Rule #89 - No Place for Strangers

When it comes down to doing business, whether in the federal or commercial arena, people do business with people they know, like, and trust. Although your company may have superior capabilities and a talented team, if the client does not know who you are, nine times out of ten they’ll choose your competitor. It all comes down to networking and building relationships with your target market. Do this and your company will flourish.

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Rule #88 - Purging Procrastination

Everyone’s done it. You have a deadline, but you’re not quite motivated to complete it just yet, so you don’t. Unfortunately, procrastination has a drastic effects on the workplace, so it’s best to work hard to prevent it. Thankfully, there are several solid solutions. Hold your employees accountable. If you clearly communicate what needs to get done and the urgency of the matter, your employees will work more efficiently to complete it. You can also reward performance. If your employees are continually working diligently and ahead of schedule, don’t let that go unnoticed. Procrastination wastes precious time that you only have so much of, so purge it while you’re ahead.

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Rule #87 - Exceed by Succeeding

How do you exceed expectations? Before every customer meeting and at the end of every customer plan, write a statement as to how you plan to exceed their expectations. By writing it down, it will help you succeed.

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Rule #86 - Just When You Thought You Were Giving 100%

We are all capable of so much more than we think we are. The Navy Seals have a 40% rule that says when your mind is telling you you’re done, you’re only about 40% done. We all under-estimate what we have inside us. So next time you’re working on a difficult project and feel yourself becoming disheartened, remember that you’re only at 40% of capacity and you still have 60% in reserve!

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Rule #85 - Power Trip

There’s an increasing amount of CEOs and notable leaders who rise to the top and come crashing down due to scandals. As a leader, there comes an insurmountable pressure to continue to achieve. However, it’s crucial that you take a step back and remember the values that got you where you are in the first place and hold on tight to those principals. Don’t lose sight of those values for fleeting fixations like increased revenue and market share. Remain true to your vision and goals, and you will be able to rise to the top without losing the values that got you there.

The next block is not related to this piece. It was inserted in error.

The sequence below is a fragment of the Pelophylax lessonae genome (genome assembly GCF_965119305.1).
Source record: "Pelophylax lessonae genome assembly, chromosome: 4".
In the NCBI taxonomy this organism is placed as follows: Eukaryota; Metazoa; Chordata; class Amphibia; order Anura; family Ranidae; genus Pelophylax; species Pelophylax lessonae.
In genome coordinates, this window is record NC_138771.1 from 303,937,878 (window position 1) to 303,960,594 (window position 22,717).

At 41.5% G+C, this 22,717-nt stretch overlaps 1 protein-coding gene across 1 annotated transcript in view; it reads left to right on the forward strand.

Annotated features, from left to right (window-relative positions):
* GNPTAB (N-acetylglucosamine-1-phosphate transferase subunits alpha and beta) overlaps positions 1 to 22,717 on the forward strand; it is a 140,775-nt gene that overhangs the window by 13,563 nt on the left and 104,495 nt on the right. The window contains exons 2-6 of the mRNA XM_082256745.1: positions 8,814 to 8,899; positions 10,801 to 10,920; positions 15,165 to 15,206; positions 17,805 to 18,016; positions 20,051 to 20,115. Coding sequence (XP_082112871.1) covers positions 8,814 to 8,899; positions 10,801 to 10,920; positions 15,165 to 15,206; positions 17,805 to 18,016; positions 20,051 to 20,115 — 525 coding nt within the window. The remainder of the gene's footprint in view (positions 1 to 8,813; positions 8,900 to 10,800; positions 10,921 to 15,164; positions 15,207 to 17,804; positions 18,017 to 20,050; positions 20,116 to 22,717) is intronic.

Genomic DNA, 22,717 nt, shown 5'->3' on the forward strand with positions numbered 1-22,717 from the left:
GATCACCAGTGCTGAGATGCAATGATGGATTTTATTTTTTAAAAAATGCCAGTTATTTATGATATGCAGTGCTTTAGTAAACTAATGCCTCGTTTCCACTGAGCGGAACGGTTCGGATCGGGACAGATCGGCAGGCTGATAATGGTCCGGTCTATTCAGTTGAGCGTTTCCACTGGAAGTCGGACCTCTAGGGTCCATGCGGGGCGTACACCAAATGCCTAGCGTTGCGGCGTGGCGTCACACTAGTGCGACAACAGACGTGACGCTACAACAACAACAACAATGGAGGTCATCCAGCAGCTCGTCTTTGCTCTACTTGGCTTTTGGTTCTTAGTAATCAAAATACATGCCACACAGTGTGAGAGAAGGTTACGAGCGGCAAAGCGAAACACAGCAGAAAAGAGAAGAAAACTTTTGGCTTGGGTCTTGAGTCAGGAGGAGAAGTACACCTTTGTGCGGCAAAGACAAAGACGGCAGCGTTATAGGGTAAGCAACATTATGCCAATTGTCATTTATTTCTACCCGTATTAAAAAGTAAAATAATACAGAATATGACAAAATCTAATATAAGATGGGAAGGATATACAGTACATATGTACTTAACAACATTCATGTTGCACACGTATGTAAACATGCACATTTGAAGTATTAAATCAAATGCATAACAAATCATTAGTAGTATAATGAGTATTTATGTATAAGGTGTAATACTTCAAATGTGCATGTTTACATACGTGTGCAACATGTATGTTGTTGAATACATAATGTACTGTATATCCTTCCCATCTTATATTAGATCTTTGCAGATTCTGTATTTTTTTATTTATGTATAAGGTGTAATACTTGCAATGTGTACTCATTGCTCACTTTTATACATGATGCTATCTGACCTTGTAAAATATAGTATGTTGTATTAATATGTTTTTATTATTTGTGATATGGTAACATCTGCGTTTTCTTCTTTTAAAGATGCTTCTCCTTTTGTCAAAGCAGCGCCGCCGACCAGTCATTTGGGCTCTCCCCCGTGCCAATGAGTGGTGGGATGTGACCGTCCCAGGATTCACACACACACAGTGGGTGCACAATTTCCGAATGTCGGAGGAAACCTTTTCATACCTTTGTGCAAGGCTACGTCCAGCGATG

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Rule #84 - Three Words to Grow Your Company

It only takes three words to build a successful company: Aspiration, Inspiration and Perspiration. First you need a vision (aspiration) so others can follow, next you need to inspire them, and finally you need to work hard (Perspiration). It may not always be easy, but it will be well worth it when your company starts to grow.

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Rule #83 - Reason to Believe

Building employee loyalty means hiring people who believe what you believe. If you’re hiring talented people but they don’t share your beliefs and values, it ultimately won’t work out. So take the time in the beginning to hire the right people, and you won’t regret it.

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Rule #82 - You Are Your Most Important Product

Have a clear sense of why your customers are your customers. Is it your product, your pricing, or your personality? Tangibles like product or pricing could be fleeting. A competitor could come up with something better. But if you cultivate customers based on who you are personally, their loyalty will be longer lasting.

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Rule #81 - Entrepreneurial Inspiration

What motivated you to start your business or work for the company you do? Truly successful entrepreneurs aren’t in it just for the money. Instead, they are passionate about making a difference with the organization in various ways, such as engaging employees in community service activities or providing transitioning veterans with their first civilian job.

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Rule #80 - Leadership is Sacrifice

Many ambitious individuals strive to work their way up the ladder in order to become a leader for the money, power, and a prestigious position. What they fail to realize at first is the substantial sacrifice that is involved. An increase in leadership results in a corresponding growth in responsibilities, limitations, and accountability. A lack of time to enjoy your hobbies or many aspects of your personal life, high stress levels, moving across the country, or the cost for necessary schooling and training are only the tip of the iceberg when it comes to the sacrifices leaders make daily. Leadership is sacrifice, but when the role is a perfect fit, the benefits far outweigh the costs.

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